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Killing of 9 Revelstoke bears a wakeup call for Banff wildlife officials

Officials in Banff National Park say deterring wildlife from becoming conditioned to human food is top of mind, after nine bears had to be euthanized in the Revelstoke area in a one-week period.

Mountain towns replacing fruit trees to discourage animals from becoming habituated

To reduce wildlife attractants, Banff town manager Robert Earl says they replaced many fruit trees this spring. (CBC)

Officials in Banff National Park say deterring wildlife from becoming conditioned to human food is top of mind, after nine bears had to be killed in the Revelstoke area in a one-week period.

A bumper crop of berries has kept bears fed and away from the town of Banff, but park officials say it won't be long before that food source is spent.

Town manager Robert Earl estimates Banff issues fewer than six warnings a year to people leaving waste around, but says there is the odd charge.

"In the last month we've had to charge a local who left their property in a state such that wildlife was attracted," Earl told CBC News Monday.

Banff town manager Robert Earl says they want to reduce opportunities for wildlife to become habituated. (Natasha Frakes/CBC)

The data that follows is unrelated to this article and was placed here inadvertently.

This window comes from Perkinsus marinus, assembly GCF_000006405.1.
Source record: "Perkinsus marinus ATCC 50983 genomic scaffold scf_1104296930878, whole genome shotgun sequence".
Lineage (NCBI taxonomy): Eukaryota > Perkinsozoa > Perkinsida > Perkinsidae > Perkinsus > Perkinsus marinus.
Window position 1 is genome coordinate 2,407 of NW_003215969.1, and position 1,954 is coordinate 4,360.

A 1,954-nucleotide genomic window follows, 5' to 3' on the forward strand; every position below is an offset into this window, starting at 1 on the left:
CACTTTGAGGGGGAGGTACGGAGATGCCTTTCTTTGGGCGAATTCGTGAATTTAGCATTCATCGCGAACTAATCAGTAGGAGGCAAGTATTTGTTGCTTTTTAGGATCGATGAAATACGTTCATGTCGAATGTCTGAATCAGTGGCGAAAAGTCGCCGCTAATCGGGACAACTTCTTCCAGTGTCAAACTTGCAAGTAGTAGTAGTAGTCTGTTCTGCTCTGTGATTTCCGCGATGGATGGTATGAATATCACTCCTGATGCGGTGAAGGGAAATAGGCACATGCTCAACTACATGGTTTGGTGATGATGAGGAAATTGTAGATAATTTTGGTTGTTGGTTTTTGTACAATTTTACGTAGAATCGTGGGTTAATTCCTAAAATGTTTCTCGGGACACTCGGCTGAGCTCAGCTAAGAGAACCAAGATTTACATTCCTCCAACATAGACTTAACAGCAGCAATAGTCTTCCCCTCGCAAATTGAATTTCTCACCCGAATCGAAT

To reduce wildlife attractants, Earl says the town replaced many fruit trees this past spring.

"We don't want to create attractants. We don't want to create opportunities for wildlife to think about the developed spaces as areas where they can get food," he explained.

He says education is crucial for both residents and visitors.

Tyler McClure, with the conservation program WildSmart, says Canmore just announced a similar tree replacement program, but he says recent issues with bears and wolves indicate the priority may need to be shifted.

Tyler McClure with WildSmart says Canmore may have to adjust its strategy to deal with people not following the rules. (Natasha Frakes/CBC)

"We may need to shift some of our priority towards more proactive education and more enforcement if we're not seeing people following the rules on their own," McClure said.

"This year particularly, it's really highlighting the fact that we're having trouble communicating the message about keeping food and keeping garbage away from wildlife."

Earl agrees education is crucial and says the fact two wolves were destroyed for becoming food conditioned has also been a wakeup call.

"The actions that Parks Canada had to take, have brought into focus the need for us to be vigilant."

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